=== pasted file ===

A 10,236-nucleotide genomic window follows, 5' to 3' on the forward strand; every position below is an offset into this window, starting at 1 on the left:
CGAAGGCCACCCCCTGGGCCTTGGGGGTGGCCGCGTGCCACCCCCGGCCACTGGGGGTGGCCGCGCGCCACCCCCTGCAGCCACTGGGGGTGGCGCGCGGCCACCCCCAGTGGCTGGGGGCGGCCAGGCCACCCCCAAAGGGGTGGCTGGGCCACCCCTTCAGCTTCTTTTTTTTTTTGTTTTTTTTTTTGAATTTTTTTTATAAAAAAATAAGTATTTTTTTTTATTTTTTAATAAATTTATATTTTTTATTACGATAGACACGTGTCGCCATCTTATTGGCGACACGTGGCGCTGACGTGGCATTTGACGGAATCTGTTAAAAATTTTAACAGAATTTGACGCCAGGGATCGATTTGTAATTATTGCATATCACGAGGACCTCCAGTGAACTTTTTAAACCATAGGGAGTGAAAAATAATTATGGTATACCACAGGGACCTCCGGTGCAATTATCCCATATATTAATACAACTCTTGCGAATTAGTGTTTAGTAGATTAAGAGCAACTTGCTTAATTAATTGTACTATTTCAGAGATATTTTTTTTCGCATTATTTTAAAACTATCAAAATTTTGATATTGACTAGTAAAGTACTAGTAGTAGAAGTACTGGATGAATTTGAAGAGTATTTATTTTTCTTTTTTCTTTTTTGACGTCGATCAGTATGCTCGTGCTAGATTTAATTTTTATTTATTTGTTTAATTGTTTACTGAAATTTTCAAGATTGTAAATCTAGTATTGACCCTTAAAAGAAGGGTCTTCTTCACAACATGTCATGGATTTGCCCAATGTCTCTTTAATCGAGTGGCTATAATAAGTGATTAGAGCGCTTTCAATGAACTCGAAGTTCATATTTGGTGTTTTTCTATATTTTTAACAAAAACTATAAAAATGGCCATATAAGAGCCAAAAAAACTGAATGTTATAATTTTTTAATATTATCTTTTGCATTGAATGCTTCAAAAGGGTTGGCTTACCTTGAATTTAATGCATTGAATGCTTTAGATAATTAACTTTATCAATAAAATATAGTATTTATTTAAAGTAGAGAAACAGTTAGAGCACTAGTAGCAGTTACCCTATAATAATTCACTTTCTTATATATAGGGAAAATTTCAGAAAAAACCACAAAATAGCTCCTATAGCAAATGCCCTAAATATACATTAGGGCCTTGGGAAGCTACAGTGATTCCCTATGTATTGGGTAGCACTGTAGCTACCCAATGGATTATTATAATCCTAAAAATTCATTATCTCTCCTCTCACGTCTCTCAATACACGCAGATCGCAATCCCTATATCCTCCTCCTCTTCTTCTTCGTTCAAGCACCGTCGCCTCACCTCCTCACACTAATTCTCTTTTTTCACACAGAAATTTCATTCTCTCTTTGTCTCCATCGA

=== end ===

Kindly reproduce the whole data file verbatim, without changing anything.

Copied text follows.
A 10,236-nucleotide genomic window follows, 5' to 3' on the forward strand; every position below is an offset into this window, starting at 1 on the left:
CGAAGGCCACCCCCTGGGCCTTGGGGGTGGCCGCGTGCCACCCCCGGCCACTGGGGGTGGCCGCGCGCCACCCCCTGCAGCCACTGGGGGTGGCGCGCGGCCACCCCCAGTGGCTGGGGGCGGCCAGGCCACCCCCAAAGGGGTGGCTGGGCCACCCCTTCAGCTTCTTTTTTTTTTTGTTTTTTTTTTTGAATTTTTTTTATAAAAAAATAAGTATTTTTTTTTATTTTTTAATAAATTTATATTTTTTATTACGATAGACACGTGTCGCCATCTTATTGGCGACACGTGGCGCTGACGTGGCATTTGACGGAATCTGTTAAAAATTTTAACAGAATTTGACGCCAGGGATCGATTTGTAATTATTGCATATCACGAGGACCTCCAGTGAACTTTTTAAACCATAGGGAGTGAAAAATAATTATGGTATACCACAGGGACCTCCGGTGCAATTATCCCATATATTAATACAACTCTTGCGAATTAGTGTTTAGTAGATTAAGAGCAACTTGCTTAATTAATTGTACTATTTCAGAGATATTTTTTTTCGCATTATTTTAAAACTATCAAAATTTTGATATTGACTAGTAAAGTACTAGTAGTAGAAGTACTGGATGAATTTGAAGAGTATTTATTTTTCTTTTTTCTTTTTTGACGTCGATCAGTATGCTCGTGCTAGATTTAATTTTTATTTATTTGTTTAATTGTTTACTGAAATTTTCAAGATTGTAAATCTAGTATTGACCCTTAAAAGAAGGGTCTTCTTCACAACATGTCATGGATTTGCCCAATGTCTCTTTAATCGAGTGGCTATAATAAGTGATTAGAGCGCTTTCAATGAACTCGAAGTTCATATTTGGTGTTTTTCTATATTTTTAACAAAAACTATAAAAATGGCCATATAAGAGCCAAAAAAACTGAATGTTATAATTTTTTAATATTATCTTTTGCATTGAATGCTTCAAAAGGGTTGGCTTACCTTGAATTTAATGCATTGAATGCTTTAGATAATTAACTTTATCAATAAAATATAGTATTTATTTAAAGTAGAGAAACAGTTAGAGCACTAGTAGCAGTTACCCTATAATAATTCACTTTCTTATATATAGGGAAAATTTCAGAAAAAACCACAAAATAGCTCCTATAGCAAATGCCCTAAATATACATTAGGGCCTTGGGAAGCTACAGTGATTCCCTATGTATTGGGTAGCACTGTAGCTACCCAATGGATTATTATAATCCTAAAAATTCATTATCTCTCCTCTCACGTCTCTCAATACACGCAGATCGCAATCCCTATATCCTCCTCCTCTTCTTCTTCGTTCAAGCACCGTCGCCTCACCTCCTCACACTAATTCTCTTTTTTCACACAGAAATTTCATTCTCTCTTTGTCTCCATCGA